When the Antrim Mount Rushmore was picked on this morning's OTB AM, there was no surprise at all that the final four included legendary motorcyclist Joey Dunlop.
The Ballymoney native had a hugely successful career on the bike - winning three hat-tricks at Isle of Man TT meetings, 24 Ulster Grand Prix, and numerous TT Formula One world titles.
Sadly, Dunlop's life was ended in a crash in the Estonian capital, Tallinn, 20 years ago. He had been leading the 125cc race at the time, and later 50,000 mourners attended his funeral back in Northern Ireland.
Ciarán Barr and Neil McManus spoke extremely highly of Dunlop in picking him for the Antrim final four alongside AP McCoy, Mary Peters, and Terence McNaughton.
Former Ulster, Ireland, and Lions star Stephen Ferris also added to the Dunlop praise, saying he brought communities together in the North.
"It didn't matter what side of the community you were from, if you were Catholic or Protestant, or whatever your beliefs were, everybody loved Joey Dunlop.
"That famous red helmet, the TT wins that he's had, everybody forgets he's an OBE, MBE, he travelled all around eastern Europe with his charity work.
"Stephen Watson, who is a sports reporter up here in Belfast, used to travel all around with him. I messaged him earlier for a bit of information on him.
"He said when Joey went to wherever in the world, whether it was Japan, Estonia, Latvia, he was an absolute superstar. He would get off the airplane and there were hundreds of thousands of people waiting for him at the airport to get his photograph.
"He was a complete rockstar! He also helped make the famous Honda CBR, he worked for the Honda team in making that motorbike.
"Another good story was when he was in, I think Latvia, he was delivering aid to an orphanage out there somewhere. He was in his van, on his own, and it was that cold that he couldn't light a cigarette because the gas in the cigarette lighter had actually frozen!
"That's the kind of lengths he went to."
Ciarán Barr said that Dunlop's achievements can be put in context if you take a spin around the roads near where he grew up.
"Joey Dunlop was on my list. AP McCoy and Joey Dunlop I had together, two jockeys effectively! What you'd want to do is you'd want to drive up to the north-west around Cushendall and then out to Ballymoney and up to Coleraine, and actually drive the roads these guys race on.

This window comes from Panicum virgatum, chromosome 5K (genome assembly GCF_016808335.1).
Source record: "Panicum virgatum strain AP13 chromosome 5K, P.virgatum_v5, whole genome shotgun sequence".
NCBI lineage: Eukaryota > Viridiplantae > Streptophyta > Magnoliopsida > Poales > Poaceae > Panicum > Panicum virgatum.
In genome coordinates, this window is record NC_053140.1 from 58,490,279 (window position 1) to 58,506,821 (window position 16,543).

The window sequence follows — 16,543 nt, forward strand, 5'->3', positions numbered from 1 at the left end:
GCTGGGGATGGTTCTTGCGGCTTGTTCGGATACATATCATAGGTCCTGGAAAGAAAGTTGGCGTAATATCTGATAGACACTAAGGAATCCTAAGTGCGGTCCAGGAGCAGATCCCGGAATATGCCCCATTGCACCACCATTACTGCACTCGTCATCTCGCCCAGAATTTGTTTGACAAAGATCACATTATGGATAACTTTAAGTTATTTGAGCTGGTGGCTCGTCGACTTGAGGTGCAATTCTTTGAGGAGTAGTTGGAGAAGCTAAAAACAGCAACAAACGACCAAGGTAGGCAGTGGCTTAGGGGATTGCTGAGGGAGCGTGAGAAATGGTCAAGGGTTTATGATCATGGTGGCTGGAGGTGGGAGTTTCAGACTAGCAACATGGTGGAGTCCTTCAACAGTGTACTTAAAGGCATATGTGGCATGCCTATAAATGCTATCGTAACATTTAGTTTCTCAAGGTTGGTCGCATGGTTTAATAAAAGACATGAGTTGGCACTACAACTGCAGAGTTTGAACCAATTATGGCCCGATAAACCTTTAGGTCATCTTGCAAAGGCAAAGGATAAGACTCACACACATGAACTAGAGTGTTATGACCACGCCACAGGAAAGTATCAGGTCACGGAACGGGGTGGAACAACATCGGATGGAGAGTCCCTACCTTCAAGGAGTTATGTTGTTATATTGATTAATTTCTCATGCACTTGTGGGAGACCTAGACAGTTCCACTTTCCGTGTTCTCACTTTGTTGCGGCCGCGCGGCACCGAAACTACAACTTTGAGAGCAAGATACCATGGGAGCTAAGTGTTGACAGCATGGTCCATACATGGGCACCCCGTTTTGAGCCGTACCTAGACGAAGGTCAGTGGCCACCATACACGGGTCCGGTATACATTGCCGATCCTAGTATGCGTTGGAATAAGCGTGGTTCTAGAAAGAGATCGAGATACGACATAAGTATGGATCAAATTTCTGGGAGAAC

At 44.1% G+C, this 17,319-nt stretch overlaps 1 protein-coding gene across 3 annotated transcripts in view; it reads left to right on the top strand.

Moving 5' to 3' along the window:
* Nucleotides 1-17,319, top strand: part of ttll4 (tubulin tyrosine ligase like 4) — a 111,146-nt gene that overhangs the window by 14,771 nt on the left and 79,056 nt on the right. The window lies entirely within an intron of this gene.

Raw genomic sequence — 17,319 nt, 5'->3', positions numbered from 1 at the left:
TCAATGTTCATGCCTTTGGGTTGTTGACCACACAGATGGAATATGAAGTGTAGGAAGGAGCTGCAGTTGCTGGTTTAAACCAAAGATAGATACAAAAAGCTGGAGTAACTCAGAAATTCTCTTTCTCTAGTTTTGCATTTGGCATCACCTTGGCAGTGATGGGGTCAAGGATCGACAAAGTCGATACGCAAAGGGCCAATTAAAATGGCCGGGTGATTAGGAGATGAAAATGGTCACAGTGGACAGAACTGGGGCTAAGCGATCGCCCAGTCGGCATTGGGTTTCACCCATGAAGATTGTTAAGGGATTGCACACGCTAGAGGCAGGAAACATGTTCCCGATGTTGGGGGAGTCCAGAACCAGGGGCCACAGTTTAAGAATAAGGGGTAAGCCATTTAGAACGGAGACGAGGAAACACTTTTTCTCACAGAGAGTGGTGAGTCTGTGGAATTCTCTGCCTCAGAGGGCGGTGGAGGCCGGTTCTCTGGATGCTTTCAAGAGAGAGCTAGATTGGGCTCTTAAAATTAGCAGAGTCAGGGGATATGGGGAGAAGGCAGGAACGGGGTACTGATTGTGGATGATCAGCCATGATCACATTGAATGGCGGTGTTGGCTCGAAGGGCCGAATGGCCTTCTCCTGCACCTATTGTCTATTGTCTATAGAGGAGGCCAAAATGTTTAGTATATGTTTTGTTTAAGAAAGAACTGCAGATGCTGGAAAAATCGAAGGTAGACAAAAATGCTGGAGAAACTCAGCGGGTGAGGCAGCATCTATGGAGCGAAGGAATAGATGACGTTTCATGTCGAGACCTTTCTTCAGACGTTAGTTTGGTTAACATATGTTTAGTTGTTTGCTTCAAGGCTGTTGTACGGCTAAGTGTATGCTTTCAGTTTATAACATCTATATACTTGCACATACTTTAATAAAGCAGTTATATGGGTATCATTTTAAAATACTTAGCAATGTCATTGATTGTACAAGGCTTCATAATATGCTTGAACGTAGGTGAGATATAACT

"It's crazy stuff. And then the skill of them and the speed they do it at is just off the radar. And then they go and do TTs and race all around the world.
"It's a big tradition in the north-west, it's a big thing. Mechanical excellence, machines, the riders on those machines, it's a big culture.
"And people come from all over the world to go and watch those races in the north-west of the island. I've driven on the roads, Bushmills, all around there, and you just think 'These guys are racing on these [roads]?' It's extraordinary the speeds that they're going at.
"Joey Dunlop, as a kid you would have been aware of him, as a young man you would have been aware of him and the whole Dunlop family, but him especially.
"[He was] a very reserved sort of person. You'd see him being interviewed on the television, he didn't have a lot to say! But there was a sort of charisma about him as well, massively courageous. You just had to be."
Antrim hurler Neil McManus added that the Dunlop name continues to reverberate around the sport.
"Joey Dunlop, his family would live close to where my wife is from, and he is a legendary figure in that sport. He is somebody who was totally committed to it, and obviously a very sad end to his motorcycling career, along with his brother Robert.
"He is world-renowned. They were known as the 'Armoy Armada', that's what that group of motorcyclists were known as, because they were fearless, totally and utterly fearless.
"The next generation of Dunlop's has just carried that on. The name will live with motorcycling all around the world. These guys fixed their own motorbikes at the kitchen table, didn't really get involved in the professional side of the sport too much because they were in it for the love of the sport.
"They managed to really captivate an entire nation who would follow them anywhere around the world. Unfortunately Joey died in Estonia, but it was massive news at home when that happened.
"He was revered all around that area because he was such a nice guy, a humble guy, but he loved motorcycle racing.
"He was a hero to so many people who were involved in that sport, which is massive along our coast."
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